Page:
Ghana’s TB Case Finding Campaign Gets Logistical Support
The Aurum Institute Ghana, a not for profit organisation, on Monday presented six motorbikes to the Ghana Health Service (GHS) and its implementing partners, the Afro Global Alliance and Ghana TB Voice Network.
The presentation was jointly done by Dr Nii Nortey Hanson-Nortey, the Country Director of the Aurum Institute, Ghana and Nana Ahunabobrim Prah Agyensaim VI, the Omanhene of the Assin Owienkyi Traditional Area, and National TB Ambassador.
Dr Hanson-Nortey explained that the support was to facilitate the implementation of a Tuberculosis (TB) case finding intervention project, which was currently ongoing in the Accra and Kumasi Metropolitan areas, to help increase national case finding.
He said each Metropolitan Health Directorate would be assigned three of the motorbikes to facilitate the collection of sputum samples from partner health facilities to designated laboratories for quick results, to ensure fast treatment of patients.
He said although the country was supposed to diagnose about 45,000 TB cases, it was currently doing only about 15,000, leaving a gap of about 30,000 missing cases, hence the need to work towards finding these people and provide them with the needed treatment to eradicate the disease.
Dr Hanson-Nortey said his outfit, which was also an affiliate of Aurum Institute NPC of South Africa, had been working with the Government of Ghana to improve the health of people and communities living in poverty, through innovation in global health research, systems and delivery towards the eradication of TB and HIV and was committed to the cause.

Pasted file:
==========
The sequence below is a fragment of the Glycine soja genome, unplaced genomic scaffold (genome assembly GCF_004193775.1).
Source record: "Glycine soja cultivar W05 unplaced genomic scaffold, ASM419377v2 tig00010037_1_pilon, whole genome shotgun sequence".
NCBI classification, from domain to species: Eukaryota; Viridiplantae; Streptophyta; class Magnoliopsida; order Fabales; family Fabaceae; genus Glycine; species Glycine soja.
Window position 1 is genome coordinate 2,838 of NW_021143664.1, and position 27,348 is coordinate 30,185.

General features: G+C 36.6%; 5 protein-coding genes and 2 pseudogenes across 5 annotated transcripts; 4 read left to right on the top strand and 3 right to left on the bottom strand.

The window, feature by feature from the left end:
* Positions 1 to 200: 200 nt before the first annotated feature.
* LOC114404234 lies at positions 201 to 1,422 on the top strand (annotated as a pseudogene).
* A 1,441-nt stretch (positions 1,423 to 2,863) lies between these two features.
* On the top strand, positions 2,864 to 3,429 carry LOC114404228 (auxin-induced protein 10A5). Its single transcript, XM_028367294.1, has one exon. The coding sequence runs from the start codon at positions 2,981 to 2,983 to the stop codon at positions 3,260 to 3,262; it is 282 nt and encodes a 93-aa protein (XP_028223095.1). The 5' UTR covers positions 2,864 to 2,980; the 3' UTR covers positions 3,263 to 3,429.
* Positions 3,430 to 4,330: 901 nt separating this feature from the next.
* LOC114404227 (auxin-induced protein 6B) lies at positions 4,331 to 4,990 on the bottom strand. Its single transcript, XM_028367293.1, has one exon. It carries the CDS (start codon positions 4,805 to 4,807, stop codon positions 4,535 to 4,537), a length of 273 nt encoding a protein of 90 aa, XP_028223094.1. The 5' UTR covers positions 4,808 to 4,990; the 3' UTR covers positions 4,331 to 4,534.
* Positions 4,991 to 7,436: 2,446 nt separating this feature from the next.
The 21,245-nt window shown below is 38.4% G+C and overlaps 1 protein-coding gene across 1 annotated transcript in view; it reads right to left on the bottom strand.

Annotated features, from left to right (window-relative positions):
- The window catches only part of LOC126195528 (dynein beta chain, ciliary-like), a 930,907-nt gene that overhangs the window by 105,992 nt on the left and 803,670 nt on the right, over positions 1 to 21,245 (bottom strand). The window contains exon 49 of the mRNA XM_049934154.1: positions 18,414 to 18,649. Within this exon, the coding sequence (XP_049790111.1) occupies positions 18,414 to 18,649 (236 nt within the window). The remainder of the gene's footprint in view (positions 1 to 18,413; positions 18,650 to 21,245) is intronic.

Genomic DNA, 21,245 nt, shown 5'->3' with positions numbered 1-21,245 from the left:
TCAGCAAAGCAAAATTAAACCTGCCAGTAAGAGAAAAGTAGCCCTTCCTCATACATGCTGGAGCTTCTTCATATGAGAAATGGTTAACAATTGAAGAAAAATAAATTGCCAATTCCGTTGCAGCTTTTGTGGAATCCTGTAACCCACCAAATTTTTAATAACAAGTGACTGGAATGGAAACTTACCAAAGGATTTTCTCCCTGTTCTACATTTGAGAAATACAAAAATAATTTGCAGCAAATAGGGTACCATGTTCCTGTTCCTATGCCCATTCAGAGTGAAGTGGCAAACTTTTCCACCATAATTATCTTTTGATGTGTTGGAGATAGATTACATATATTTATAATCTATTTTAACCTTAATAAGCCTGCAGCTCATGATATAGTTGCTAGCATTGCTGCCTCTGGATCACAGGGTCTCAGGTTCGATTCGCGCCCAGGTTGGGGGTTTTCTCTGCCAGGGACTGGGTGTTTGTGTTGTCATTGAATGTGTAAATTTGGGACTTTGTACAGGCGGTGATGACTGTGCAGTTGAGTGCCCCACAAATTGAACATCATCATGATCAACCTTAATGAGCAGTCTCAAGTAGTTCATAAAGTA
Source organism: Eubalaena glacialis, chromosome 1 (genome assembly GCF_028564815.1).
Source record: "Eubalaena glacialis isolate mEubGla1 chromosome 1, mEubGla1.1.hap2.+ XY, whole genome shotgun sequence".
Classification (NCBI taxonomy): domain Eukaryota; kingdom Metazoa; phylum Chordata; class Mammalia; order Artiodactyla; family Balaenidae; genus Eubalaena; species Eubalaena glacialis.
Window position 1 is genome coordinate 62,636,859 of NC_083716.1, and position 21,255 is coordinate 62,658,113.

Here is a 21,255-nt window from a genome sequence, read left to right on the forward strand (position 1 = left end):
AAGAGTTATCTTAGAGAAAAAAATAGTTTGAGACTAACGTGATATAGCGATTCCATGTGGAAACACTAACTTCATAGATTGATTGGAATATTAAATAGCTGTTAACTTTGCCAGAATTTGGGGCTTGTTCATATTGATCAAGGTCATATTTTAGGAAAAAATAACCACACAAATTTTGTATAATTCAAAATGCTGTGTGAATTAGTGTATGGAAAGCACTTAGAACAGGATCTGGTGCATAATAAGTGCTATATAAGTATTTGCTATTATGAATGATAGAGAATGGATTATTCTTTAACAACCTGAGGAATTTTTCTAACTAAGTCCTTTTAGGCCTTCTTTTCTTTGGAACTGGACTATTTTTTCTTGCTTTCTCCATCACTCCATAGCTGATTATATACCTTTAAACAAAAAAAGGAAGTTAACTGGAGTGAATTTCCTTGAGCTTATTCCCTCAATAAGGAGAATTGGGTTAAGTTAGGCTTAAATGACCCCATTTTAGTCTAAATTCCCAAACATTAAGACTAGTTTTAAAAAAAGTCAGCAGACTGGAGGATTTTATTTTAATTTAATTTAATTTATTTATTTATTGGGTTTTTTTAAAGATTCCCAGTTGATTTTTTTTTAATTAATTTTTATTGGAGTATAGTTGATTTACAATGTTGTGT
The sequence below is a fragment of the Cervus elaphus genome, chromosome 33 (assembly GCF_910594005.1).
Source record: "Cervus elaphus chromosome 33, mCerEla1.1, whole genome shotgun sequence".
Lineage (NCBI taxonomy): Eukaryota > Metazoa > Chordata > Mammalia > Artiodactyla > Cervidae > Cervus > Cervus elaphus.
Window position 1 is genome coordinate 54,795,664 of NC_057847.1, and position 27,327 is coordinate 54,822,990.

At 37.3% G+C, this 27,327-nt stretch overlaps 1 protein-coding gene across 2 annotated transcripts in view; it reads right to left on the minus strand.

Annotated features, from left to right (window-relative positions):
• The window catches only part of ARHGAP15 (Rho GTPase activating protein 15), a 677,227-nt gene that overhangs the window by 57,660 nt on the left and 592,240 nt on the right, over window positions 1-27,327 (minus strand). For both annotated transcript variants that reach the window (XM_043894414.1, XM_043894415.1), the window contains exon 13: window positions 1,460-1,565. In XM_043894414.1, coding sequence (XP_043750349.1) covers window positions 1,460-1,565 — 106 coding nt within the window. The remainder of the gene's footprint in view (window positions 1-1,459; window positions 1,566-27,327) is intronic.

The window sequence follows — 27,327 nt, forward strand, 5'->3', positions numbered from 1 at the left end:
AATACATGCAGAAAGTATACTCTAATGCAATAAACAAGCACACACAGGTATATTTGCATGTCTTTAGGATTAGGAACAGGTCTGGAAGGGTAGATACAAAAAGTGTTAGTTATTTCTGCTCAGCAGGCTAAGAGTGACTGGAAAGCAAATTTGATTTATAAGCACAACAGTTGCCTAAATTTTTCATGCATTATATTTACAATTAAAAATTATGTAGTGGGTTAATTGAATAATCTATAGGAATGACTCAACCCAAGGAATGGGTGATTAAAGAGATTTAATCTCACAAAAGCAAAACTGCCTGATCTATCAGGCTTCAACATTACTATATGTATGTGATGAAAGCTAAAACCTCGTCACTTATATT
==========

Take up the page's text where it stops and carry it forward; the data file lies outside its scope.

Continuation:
He further explained that the two cities were selected for the project primarily because of their high records of reported TB cases and malnutrition, due to factors such as the population density, high slum areas, and congestions among other things, which were all factors that resulted in the spread of the disease.
“It is also because they have the highest aggregation of private sector health institutions for partnership to bring down TB”, he said.
So far 13,000 people had been screened since the intervention, of which 73 new TB cases were identified, he revealed.
That project uses community soccer galas to attract the people, who were then given education on the symptoms of TB and treatment available, and would soon engage community pharmacists in both cities in the “Know your Lung Status” campaign to create more awareness.
Nana Ahunabobrim Prah Agyensaim VI, said testing and treatment for TB was free, and urged the public to take advantage and seek early treatment to prevent the needless deaths resulting from TB in Ghana.
He also complained about the high rate of stigmatisation which was hindering progress being made towards the eradication of the disease and urged the media to intensify public education and awareness creation and called for more private sector partnerships to achieve the desired outcomes in TB prevention.
Mr Kingsley Addo, a Representative from the Accra Metropolitan Health Directorate thanked the Aurum Institute for the initiative and support, attesting to the fact that there has been an improvement in the TB case findings in the Metropolis as a result of the intervention.